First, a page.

Love Devon - Love Umbria

A short stay in Italy's green heartland had me feeling at home in no time.

Published in Devon Life, 2016

It is a terrible cliché, but it’s true. Absence makes the heart grow fonder. All too frequently we take things for granted. Those things unique to our particular way of life, things we are surrounded by every day become, well, ‘everyday’.

Our holidays take us to new places, and we notice just how different everything is. We are usually seeking out a place far from the humdrum of home as possible, and on our arrival we promptly order the local delicacy in the first restaurant we dine in, letting our taste buds assure us that we are far from home. After all, the whole point of going away is to get away.

That said, what always pleases me is when I find a similarity with something from home, and that something is usually found on my plate. Don’t get me wrong, I’ll be ordering the most local of dishes I can from the most local of vendors in my chosen getaway, finding whatever I can get there that I can’t get back home. And that’s often when I find the surprises.

One of these experiences happened during a trip to Umbria, Italy’s green heartland. Being a foodie, one of my days was spent in the small town of Montone for the annual Festa del Bosco – “The Festival of the Woods”.

This trip being in Autumn, I was joyed to see dozens of tables groaning under the weight of squashes, porcini mushrooms, and the earliest pressings of olive oil. My nose led me to one elderly gent, standing proud beside his cabinet of jars, each one filled with his foraged fayre. Seeing my excitement, he beckoned me to come forward, presenting to me his prize find from the forest surrounding the town – a glorious white truffle, the size of my fist. In the UK, it’d fetch around £2000. No wonder he was proud.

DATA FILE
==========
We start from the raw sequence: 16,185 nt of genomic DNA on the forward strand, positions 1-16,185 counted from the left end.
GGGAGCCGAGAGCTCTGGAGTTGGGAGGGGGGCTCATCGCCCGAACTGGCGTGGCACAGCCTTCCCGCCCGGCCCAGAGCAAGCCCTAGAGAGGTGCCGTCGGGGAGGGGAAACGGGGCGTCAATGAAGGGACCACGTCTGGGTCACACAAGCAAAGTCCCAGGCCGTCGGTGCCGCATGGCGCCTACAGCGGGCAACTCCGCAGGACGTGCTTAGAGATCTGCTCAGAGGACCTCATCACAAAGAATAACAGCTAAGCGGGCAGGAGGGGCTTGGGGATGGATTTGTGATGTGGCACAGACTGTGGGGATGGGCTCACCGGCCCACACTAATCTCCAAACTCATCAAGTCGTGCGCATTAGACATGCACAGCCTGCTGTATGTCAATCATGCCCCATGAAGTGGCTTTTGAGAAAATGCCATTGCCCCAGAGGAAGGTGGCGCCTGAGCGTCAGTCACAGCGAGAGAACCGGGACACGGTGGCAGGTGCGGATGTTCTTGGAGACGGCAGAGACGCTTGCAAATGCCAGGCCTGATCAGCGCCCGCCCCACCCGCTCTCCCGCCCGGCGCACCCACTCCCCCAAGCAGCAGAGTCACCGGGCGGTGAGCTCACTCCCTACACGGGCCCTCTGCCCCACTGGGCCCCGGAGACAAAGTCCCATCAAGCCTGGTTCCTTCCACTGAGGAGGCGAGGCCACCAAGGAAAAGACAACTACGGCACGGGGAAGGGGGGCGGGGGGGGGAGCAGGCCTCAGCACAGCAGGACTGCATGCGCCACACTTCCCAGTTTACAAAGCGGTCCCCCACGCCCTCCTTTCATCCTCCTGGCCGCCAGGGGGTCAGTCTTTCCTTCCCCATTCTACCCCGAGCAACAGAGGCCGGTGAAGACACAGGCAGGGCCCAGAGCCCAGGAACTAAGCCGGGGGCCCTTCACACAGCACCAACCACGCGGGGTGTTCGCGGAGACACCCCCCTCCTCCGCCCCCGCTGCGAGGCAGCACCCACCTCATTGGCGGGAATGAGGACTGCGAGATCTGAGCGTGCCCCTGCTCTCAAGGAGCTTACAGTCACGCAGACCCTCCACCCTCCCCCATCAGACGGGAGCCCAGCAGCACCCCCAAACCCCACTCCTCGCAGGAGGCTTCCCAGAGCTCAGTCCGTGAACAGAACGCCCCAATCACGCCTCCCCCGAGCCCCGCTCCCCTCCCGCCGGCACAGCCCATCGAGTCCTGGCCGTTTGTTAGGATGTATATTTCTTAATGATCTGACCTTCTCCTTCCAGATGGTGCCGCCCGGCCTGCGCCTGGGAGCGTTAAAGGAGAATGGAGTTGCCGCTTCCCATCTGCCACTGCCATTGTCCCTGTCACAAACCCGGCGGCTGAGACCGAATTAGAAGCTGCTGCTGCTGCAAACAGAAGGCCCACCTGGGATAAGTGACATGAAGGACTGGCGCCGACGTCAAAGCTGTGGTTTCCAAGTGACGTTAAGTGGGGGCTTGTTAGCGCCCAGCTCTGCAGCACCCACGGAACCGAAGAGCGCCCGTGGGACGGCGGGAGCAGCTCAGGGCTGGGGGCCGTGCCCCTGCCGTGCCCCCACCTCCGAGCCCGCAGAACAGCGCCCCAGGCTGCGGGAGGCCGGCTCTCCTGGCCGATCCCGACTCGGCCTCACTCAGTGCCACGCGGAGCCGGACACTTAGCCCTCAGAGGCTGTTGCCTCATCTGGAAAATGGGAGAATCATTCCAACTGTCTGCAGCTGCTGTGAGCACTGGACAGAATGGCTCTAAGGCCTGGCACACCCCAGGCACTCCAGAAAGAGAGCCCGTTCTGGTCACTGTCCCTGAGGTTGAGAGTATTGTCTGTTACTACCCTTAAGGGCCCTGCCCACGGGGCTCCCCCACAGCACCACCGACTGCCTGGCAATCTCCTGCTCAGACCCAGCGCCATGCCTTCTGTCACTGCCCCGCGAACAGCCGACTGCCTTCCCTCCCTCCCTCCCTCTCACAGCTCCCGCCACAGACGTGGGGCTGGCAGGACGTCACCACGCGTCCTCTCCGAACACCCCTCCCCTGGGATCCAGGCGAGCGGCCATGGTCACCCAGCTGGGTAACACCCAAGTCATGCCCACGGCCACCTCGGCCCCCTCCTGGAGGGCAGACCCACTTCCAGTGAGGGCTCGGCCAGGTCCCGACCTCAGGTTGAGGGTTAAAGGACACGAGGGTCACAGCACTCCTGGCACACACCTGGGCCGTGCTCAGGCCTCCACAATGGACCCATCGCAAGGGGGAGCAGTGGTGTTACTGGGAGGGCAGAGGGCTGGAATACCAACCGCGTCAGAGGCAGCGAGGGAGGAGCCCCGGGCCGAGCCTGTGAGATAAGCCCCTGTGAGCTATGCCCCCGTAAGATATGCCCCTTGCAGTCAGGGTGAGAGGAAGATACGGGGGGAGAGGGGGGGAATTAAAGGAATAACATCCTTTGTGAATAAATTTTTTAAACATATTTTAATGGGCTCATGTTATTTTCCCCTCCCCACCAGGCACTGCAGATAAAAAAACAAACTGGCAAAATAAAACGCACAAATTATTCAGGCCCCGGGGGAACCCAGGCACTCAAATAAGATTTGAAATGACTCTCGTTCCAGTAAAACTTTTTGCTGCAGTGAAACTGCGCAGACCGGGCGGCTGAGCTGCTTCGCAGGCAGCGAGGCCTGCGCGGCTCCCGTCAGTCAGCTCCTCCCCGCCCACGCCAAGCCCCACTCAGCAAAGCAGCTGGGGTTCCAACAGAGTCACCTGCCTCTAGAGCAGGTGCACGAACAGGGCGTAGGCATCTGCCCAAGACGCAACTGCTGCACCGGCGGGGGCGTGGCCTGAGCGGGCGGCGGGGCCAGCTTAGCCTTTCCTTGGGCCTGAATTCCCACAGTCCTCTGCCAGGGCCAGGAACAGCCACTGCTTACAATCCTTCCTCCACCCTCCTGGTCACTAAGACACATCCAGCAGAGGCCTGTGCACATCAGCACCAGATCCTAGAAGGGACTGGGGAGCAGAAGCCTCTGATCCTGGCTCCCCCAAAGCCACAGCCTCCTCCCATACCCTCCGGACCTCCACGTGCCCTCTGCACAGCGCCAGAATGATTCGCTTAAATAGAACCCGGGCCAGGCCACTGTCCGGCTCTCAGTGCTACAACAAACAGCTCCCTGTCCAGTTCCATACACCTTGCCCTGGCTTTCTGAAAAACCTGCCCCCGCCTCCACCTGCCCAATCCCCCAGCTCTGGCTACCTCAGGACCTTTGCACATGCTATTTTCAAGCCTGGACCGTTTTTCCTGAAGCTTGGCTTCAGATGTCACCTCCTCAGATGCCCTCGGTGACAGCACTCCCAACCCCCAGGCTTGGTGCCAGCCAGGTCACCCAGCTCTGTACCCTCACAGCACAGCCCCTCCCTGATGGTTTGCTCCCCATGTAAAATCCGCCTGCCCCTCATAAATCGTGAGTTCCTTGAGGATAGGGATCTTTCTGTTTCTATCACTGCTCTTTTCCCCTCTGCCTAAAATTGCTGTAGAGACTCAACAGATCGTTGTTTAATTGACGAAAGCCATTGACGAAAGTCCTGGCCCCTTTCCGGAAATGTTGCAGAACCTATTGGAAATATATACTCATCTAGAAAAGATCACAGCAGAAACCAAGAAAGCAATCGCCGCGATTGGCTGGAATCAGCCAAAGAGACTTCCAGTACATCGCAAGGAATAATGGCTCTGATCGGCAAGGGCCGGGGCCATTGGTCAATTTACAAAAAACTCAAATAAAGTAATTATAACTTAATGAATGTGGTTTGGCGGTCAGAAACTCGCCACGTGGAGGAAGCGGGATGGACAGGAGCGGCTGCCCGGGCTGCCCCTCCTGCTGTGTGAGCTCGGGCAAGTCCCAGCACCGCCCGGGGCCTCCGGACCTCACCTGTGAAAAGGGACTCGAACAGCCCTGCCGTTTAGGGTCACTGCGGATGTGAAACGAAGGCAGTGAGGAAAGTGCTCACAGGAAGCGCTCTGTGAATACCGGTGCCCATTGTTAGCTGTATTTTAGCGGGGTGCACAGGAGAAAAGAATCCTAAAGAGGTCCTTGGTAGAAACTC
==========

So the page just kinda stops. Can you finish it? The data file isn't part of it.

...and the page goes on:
I felt a complete tourist, having slithers of cheese and morsels of cured meats thrust toward me to try, as my thanks is followed by the inevitable “What is this?” muffled as I chomp away on every seasonal speciality I am offered. Wild boar, truffle, fresh pastries, mulled ale, and cheeses.

In that moment, I realized that I was the same in Umbria as I am in markets in Devon, having the same conversations with the farmers, foragers and fermenters. And that’s where I found the similarity. The same passion for the produce, the same relationship with the land, the same respect for the seasons that our favourite Devonian producers plough into their products. And as glad as I was to be away, I was reminded of what it was I had to look forward to when I returned home.